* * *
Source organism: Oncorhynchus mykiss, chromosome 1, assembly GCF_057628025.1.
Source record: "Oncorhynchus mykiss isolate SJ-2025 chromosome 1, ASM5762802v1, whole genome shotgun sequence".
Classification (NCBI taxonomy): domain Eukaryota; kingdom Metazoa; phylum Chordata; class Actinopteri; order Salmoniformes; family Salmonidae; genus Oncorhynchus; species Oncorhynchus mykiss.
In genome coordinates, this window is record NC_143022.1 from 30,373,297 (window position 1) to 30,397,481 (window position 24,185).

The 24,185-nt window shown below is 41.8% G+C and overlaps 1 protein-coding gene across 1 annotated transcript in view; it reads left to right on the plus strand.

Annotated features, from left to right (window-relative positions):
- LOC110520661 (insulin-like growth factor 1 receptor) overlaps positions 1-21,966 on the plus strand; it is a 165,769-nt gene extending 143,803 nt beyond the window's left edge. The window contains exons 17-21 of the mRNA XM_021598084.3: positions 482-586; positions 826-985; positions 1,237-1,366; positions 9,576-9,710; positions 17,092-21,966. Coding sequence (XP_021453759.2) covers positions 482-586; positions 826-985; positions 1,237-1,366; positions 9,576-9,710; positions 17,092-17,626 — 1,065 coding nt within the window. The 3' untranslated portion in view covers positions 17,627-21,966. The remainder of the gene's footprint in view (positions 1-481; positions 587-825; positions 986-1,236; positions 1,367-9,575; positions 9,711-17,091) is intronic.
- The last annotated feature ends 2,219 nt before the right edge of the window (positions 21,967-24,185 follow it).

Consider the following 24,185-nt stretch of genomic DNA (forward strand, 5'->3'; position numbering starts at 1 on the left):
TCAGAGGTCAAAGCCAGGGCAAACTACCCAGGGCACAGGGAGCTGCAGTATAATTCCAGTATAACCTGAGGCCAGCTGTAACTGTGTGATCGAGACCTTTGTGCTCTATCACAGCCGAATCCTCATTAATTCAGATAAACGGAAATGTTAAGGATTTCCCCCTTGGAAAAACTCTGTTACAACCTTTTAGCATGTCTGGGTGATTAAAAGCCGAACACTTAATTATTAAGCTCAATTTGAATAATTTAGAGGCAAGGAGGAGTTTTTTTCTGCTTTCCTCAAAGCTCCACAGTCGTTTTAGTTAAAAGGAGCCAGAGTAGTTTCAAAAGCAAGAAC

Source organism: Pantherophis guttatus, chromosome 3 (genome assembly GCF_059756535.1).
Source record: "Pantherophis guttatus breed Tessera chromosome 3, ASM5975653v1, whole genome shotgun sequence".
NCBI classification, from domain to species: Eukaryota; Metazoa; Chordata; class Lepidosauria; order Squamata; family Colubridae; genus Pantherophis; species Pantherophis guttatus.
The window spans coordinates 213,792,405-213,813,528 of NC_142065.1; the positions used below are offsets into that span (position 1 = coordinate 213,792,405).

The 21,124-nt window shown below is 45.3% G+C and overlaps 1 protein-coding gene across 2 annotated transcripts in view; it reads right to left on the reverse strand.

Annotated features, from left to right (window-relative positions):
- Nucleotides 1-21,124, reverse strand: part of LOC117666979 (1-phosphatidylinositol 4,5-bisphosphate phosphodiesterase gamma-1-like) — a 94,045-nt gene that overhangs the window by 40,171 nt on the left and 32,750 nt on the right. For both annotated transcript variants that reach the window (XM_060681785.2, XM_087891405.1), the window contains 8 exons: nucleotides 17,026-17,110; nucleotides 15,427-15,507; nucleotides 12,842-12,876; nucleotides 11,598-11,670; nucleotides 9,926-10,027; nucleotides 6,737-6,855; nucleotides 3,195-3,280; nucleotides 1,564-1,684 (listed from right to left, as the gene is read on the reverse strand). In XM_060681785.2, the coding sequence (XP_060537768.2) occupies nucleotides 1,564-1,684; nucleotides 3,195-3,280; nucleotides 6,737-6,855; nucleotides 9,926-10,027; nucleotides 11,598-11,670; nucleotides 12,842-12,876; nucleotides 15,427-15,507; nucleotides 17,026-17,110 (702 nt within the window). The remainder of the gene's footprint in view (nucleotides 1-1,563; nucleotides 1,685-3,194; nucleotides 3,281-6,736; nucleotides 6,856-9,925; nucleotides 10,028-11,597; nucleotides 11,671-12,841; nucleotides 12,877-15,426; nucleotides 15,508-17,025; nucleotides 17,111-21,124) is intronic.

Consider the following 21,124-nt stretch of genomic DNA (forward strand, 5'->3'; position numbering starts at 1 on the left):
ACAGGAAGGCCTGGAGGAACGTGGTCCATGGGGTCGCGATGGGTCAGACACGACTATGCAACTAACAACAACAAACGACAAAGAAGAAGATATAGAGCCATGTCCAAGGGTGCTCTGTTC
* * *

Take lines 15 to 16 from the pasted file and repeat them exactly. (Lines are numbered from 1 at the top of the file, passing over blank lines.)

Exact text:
The 21,124-nt window shown below is 45.3% G+C and overlaps 1 protein-coding gene across 2 annotated transcripts in view; it reads right to left on the reverse strand.

Annotated features, from left to right (window-relative positions):